Byrd running for re-election despite sexual misconduct scandal

Rep. David Byrd (R-Waynesboro) has announced he will seek re-election despite allegations of sexual misconduct with three of his teenage basketball players when he was their 28-year-old high school basketball coach.

Byrd spent much of Thursday’s floor session wandering around House chamber trying to drum up support among fellow lawmakers, embracing some of them and exchanging cell phone numbers. Byrd, who incorporates his nickname “Coach” and the outline of a basketball in his logo, may well benefit from this week’s candidate filing deadline to avoid serious opposition in this year’s election.

But Republicans worried about tighter-than-usual races in other districts likely won’t welcome having to defend inevitable political attacks based on Byrd’s candidacy.

As WSMV-TV’s Alanna Autler first reported, one of the women secretly recorded a telephone call to Byrd in which he apologized and told her how “hard it has been for me” to live with his actions with the woman who was a 15-year-old student at the time. House Speaker Beth Harwell (R-Nashville) promptly called for Byrd’s resignation. Senate Speaker Randy McNally (R-Oak Ridge) soon followed suit.

“I wish I had a do-over because I promise you I would have corrected that and that would’ve never happened,” Byrd told the woman in the recorded phone call obtained by WSMV. “But I hope you believe me when I say that it’s one of those things that I think about it all the time, and I always ask forgiveness for it and I hope you forgive me.”

“It’s one of those things I’ve really beaten myself up and I don’t know if you believe that or not,” Byrd said. “But I do. All the time. There hasn’t been a Sunday that’s gone by when I’m doing my communion and everything and I’m asking forgiveness for sins, my sins, that’s one of the things that I do.”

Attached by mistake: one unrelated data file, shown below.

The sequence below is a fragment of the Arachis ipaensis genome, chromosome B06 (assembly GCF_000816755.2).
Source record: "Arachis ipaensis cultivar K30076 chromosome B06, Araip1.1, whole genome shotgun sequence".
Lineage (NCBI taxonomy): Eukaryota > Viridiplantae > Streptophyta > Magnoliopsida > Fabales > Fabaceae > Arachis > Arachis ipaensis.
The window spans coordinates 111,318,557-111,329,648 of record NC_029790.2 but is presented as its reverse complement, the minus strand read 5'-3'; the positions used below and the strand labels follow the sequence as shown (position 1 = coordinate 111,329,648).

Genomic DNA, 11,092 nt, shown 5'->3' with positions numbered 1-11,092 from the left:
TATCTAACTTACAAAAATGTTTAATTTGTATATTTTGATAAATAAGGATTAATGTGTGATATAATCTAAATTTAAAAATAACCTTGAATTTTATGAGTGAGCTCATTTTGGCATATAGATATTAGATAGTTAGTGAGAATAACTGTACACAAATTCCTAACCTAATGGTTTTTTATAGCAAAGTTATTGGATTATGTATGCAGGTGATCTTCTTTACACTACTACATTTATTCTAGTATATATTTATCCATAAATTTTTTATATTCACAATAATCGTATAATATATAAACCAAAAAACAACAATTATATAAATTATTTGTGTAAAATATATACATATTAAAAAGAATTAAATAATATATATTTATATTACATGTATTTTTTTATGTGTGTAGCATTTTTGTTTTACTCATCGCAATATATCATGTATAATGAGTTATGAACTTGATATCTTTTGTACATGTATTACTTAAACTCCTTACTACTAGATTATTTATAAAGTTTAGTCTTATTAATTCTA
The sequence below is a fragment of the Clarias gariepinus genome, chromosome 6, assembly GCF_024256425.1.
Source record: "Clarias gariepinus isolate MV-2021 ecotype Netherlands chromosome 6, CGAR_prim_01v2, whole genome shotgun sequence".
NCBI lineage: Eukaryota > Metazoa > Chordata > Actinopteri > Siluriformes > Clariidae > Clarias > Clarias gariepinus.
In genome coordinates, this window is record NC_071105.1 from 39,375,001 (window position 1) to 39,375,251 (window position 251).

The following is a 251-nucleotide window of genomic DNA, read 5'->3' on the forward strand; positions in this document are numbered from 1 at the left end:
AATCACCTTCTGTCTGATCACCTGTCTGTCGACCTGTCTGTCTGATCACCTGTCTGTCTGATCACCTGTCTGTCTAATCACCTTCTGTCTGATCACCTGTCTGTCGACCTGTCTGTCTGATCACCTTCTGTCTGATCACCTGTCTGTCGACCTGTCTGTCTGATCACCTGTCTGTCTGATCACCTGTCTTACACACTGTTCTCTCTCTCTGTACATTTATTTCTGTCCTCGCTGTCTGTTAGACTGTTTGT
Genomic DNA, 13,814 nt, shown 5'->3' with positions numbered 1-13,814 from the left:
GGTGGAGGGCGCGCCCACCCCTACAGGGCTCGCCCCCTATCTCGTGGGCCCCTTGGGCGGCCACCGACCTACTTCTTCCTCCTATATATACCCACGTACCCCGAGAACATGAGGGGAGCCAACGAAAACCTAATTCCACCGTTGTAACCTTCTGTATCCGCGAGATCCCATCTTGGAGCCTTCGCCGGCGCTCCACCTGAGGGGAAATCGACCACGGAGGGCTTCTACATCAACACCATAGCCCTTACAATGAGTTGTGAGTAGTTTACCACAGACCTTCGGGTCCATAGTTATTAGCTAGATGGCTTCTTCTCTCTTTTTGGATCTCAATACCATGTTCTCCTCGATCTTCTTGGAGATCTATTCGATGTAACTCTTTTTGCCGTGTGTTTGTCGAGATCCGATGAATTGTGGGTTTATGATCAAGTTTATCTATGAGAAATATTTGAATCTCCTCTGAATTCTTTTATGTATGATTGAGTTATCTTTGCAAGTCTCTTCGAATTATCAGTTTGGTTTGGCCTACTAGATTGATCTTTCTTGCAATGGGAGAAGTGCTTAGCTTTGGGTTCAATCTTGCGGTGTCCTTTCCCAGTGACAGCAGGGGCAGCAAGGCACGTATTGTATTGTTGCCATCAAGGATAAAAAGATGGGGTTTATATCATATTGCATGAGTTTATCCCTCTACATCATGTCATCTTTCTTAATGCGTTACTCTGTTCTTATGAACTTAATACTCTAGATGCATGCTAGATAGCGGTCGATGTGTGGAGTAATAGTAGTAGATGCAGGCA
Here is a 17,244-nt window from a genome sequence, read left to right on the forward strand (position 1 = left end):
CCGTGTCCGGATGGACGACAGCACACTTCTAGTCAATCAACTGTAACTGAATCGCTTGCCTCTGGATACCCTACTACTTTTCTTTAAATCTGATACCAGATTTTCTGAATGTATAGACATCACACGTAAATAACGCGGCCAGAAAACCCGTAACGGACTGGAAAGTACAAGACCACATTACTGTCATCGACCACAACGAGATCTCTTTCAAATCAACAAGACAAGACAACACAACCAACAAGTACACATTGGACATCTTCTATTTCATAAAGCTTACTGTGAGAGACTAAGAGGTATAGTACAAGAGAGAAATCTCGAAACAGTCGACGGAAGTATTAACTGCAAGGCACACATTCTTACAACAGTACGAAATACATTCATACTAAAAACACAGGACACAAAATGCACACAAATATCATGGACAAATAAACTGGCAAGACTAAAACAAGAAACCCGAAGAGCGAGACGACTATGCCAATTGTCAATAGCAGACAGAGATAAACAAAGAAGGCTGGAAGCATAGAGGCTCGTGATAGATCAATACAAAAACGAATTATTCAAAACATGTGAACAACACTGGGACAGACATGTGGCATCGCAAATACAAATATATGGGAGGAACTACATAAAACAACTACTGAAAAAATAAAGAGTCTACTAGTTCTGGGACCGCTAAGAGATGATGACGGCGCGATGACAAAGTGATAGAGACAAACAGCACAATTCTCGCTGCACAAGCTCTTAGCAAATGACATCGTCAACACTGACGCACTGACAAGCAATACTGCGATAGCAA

Byrd raised eyebrows in the hallways of the Cordell Hull legislative office building when he lashed out at Harwell over her call for him to resign.

“First, let me say that I have done nothing wrong or inappropriate during my term as state representative for the 71st District, which I proudly serve,” Byrd said in last week’s statement. “I am disappointed that Speaker Harwell so quickly publicly turned her back on me but understand her political posture.”

Byrd gave $500 to Harwell’s gubernatorial campaign in December.

Byrd’s political survival prospects weren’t helped by revelations that he served as a character witness in 2013 for a family friend who as a 23-year-old teacher pleaded guilty to statutory rape of a 16-year-old student. WSMV reported that Byrd, then the principal of Wayne County High School, told the court that he believed the defendant had learned his lesson and that he would “hire him in a minute” if he were able to teach again.

This is the third public sexual misconduct blowup that Harwell has had to try to navigate, starting with former Rep. Jeremy Durham (R-Franklin), who was formally expelled from the House in 2016 after The Tennessean and later the state attorney general’s office detailed alleged sexual misconduct with women working at the Capitol complex that earned him the nickname “pants candy.”

The next year, then-Rep. Mark Lovell, a fair and carnival operator from suburban Shelby County, resigned within 100 days of taking office amid what he called false allegations of inappropriate sexual contact with a woman at a legislative event.

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